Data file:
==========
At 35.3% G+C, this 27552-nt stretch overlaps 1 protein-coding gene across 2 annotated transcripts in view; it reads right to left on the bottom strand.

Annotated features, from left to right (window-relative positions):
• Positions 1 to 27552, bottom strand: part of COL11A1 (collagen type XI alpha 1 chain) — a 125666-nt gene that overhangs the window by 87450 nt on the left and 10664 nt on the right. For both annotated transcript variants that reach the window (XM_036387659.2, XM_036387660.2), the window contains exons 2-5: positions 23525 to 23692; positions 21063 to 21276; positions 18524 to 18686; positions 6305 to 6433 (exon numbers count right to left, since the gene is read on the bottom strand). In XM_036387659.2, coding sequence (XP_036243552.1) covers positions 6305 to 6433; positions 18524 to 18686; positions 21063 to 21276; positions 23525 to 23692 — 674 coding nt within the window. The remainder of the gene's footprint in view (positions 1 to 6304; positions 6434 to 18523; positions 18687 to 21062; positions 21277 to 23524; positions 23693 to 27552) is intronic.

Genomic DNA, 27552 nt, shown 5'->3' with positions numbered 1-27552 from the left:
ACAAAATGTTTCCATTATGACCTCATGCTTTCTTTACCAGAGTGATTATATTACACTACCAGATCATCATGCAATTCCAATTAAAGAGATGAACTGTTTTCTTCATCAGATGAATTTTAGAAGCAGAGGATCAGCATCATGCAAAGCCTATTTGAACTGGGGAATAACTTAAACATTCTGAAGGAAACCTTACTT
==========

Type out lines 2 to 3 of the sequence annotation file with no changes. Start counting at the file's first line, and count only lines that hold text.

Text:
Annotated features, from left to right (window-relative positions):
• Positions 1 to 27552, bottom strand: part of COL11A1 (collagen type XI alpha 1 chain) — a 125666-nt gene that overhangs the window by 87450 nt on the left and 10664 nt on the right. For both annotated transcript variants that reach the window (XM_036387659.2, XM_036387660.2), the window contains exons 2-5: positions 23525 to 23692; positions 21063 to 21276; positions 18524 to 18686; positions 6305 to 6433 (exon numbers count right to left, since the gene is read on the bottom strand). In XM_036387659.2, coding sequence (XP_036243552.1) covers positions 6305 to 6433; positions 18524 to 18686; positions 21063 to 21276; positions 23525 to 23692 — 674 coding nt within the window. The remainder of the gene's footprint in view (positions 1 to 6304; positions 6434 to 18523; positions 18687 to 21062; positions 21277 to 23524; positions 23693 to 27552) is intronic.